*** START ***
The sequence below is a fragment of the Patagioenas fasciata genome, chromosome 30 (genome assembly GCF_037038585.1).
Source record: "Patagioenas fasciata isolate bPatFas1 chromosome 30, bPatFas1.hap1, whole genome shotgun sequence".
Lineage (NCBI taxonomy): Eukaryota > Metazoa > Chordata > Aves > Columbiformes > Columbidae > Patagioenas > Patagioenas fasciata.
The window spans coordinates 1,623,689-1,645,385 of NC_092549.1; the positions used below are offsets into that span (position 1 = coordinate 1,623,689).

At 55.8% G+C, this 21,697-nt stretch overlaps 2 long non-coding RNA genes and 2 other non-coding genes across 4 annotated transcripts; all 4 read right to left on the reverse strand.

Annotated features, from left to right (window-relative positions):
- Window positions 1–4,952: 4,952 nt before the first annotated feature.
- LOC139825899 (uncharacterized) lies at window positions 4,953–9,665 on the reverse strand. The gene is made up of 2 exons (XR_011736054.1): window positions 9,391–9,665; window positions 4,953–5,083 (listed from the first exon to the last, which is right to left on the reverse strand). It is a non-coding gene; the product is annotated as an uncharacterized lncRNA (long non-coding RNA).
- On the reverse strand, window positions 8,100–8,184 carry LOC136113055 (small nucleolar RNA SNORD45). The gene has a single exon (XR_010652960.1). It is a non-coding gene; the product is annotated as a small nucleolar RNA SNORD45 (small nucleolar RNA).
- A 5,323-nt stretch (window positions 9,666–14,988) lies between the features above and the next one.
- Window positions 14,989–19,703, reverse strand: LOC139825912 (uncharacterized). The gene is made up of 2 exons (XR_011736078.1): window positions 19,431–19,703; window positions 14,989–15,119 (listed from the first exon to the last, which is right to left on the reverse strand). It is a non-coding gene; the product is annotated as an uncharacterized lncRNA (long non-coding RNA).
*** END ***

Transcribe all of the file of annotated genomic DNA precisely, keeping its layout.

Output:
The sequence below is a fragment of the Patagioenas fasciata genome, chromosome 30 (genome assembly GCF_037038585.1).
Source record: "Patagioenas fasciata isolate bPatFas1 chromosome 30, bPatFas1.hap1, whole genome shotgun sequence".
Lineage (NCBI taxonomy): Eukaryota > Metazoa > Chordata > Aves > Columbiformes > Columbidae > Patagioenas > Patagioenas fasciata.
The window spans coordinates 1,623,689-1,645,385 of NC_092549.1; the positions used below are offsets into that span (position 1 = coordinate 1,623,689).

At 55.8% G+C, this 21,697-nt stretch overlaps 2 long non-coding RNA genes and 2 other non-coding genes across 4 annotated transcripts; all 4 read right to left on the reverse strand.

Annotated features, from left to right (window-relative positions):
- Window positions 1–4,952: 4,952 nt before the first annotated feature.
- LOC139825899 (uncharacterized) lies at window positions 4,953–9,665 on the reverse strand. The gene is made up of 2 exons (XR_011736054.1): window positions 9,391–9,665; window positions 4,953–5,083 (listed from the first exon to the last, which is right to left on the reverse strand). It is a non-coding gene; the product is annotated as an uncharacterized lncRNA (long non-coding RNA).
- On the reverse strand, window positions 8,100–8,184 carry LOC136113055 (small nucleolar RNA SNORD45). The gene has a single exon (XR_010652960.1). It is a non-coding gene; the product is annotated as a small nucleolar RNA SNORD45 (small nucleolar RNA).
- A 5,323-nt stretch (window positions 9,666–14,988) lies between the features above and the next one.
- Window positions 14,989–19,703, reverse strand: LOC139825912 (uncharacterized). The gene is made up of 2 exons (XR_011736078.1): window positions 19,431–19,703; window positions 14,989–15,119 (listed from the first exon to the last, which is right to left on the reverse strand). It is a non-coding gene; the product is annotated as an uncharacterized lncRNA (long non-coding RNA).